Persky sentenced Brock Turner in June 2016 to six months in jail instead of prison after he was convicted of sexually assaulting a woman outside a fraternity house. The recall campaign launched shortly afterward.
The campaign gained national prominence after the victim's powerful courtroom statement lamenting her treatment by the judicial system was circulated widely online.
TIMELINE: How case against Brock Turner ignited debate on sexual assault
Turner ultimately was released after three months, in September of 2016, because of good behavior.
The recall effort was spearheaded by Stanford law professor Michelle Dauber. Several rallies were held, and an estimated $1 million in campaign donations were raised.
The Recall Persky Campaign issued the following statement by Dauber.
"We are cautiously optimistic. Tonight's results mirror what we heard while we were out talking to voters. We are thankful for our supporters and every person who donated their time - it truly made a difference."
Judge Persky remained silent until a month ago when he spoke to reporters for the first time at a private residence in Palo Alto. He held a public rally on the plaza outside the County Government Center eight days before the election, surrounded by fellow judges from the Superior Court and District Attorney Jeff Rosen.
RELATED: Dueling rallies held over effort to recall Judge Aaron Persky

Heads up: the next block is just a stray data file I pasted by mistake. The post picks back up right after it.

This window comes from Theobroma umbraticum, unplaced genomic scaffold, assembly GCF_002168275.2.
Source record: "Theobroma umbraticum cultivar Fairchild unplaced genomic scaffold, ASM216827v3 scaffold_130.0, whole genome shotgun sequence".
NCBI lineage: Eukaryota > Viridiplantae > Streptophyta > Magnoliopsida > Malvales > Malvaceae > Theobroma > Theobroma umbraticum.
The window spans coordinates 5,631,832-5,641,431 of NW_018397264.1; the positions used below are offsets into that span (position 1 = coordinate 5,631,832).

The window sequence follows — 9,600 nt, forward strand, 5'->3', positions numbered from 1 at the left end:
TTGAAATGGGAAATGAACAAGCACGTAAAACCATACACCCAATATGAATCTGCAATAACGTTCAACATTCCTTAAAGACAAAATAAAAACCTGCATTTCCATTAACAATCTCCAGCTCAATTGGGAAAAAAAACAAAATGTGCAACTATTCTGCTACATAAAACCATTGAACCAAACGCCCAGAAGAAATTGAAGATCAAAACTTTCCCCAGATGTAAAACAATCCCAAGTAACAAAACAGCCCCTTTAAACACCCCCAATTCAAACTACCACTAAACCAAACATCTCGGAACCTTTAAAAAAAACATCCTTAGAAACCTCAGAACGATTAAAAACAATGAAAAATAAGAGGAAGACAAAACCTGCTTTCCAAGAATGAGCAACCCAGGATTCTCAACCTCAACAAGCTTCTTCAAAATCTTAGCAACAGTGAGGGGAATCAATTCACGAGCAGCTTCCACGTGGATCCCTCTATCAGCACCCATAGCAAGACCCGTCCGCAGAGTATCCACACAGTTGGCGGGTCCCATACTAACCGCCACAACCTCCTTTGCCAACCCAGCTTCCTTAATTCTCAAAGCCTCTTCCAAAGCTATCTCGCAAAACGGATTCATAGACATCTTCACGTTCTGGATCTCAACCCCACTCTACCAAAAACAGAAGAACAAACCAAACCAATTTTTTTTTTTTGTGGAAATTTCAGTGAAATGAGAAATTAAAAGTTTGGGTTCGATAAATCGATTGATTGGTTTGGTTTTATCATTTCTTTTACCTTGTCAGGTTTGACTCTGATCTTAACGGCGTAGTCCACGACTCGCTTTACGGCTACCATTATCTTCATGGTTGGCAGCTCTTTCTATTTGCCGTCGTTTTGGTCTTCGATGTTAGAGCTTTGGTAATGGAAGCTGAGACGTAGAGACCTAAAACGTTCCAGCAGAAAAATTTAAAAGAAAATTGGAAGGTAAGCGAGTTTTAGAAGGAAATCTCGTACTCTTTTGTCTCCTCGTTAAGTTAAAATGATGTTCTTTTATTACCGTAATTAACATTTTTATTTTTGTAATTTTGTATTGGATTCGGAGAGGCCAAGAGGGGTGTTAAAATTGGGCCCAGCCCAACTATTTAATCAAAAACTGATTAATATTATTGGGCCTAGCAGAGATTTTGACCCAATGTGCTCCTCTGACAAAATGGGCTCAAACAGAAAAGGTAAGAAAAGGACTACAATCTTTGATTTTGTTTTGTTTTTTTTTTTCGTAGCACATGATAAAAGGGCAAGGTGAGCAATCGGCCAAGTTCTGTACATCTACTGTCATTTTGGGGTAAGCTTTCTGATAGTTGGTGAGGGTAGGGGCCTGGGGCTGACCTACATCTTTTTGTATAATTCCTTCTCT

His side reportedly raised over $850,000, but part of that is in donated services. The pro-recall side included advocates for women, victims of sexual assault, and others demanding the judge be held accountable for his action. When asked why he remained silent for so long, Judge Persky told reporters that he considered it the job of judges to take criticism and to stand silent and independent.
Prof. Dauber said Judge Persky has been criticized for a number of decisions. "He issued a series of biased rulings in favor of very privileged perpetrators of sex crimes and violence against women, one of which was the Brock Turner case, which generated more complaints than any other judge in probably the history of the state," said Dauber. Judge Persky said he was unaware of complaints.
"When you step into a courtroom before a judge, you will expect, you will request, you will demand a judge who will follow the rule of law, who will tune out public opinion because they must," said Judge Persky.
FULL VIDEO: Aaron Persky speaks amid recall effort
Neither campaign is holding public gatherings on election night. ABC7 News has requested access for comment as the results come in, but so far, no commitment has been made.
Two names are on the ballot Election Day to succeed Judge Persky if the recall prevails. They are Cindy Hendrickson, an assistant district attorney in Santa Clara County, and Angela Storey, a civil attorney.
Under the state Constitution, the replacement would have 10 days to be sworn in as judge after certification of election. The unseated judge would be removed at that point.
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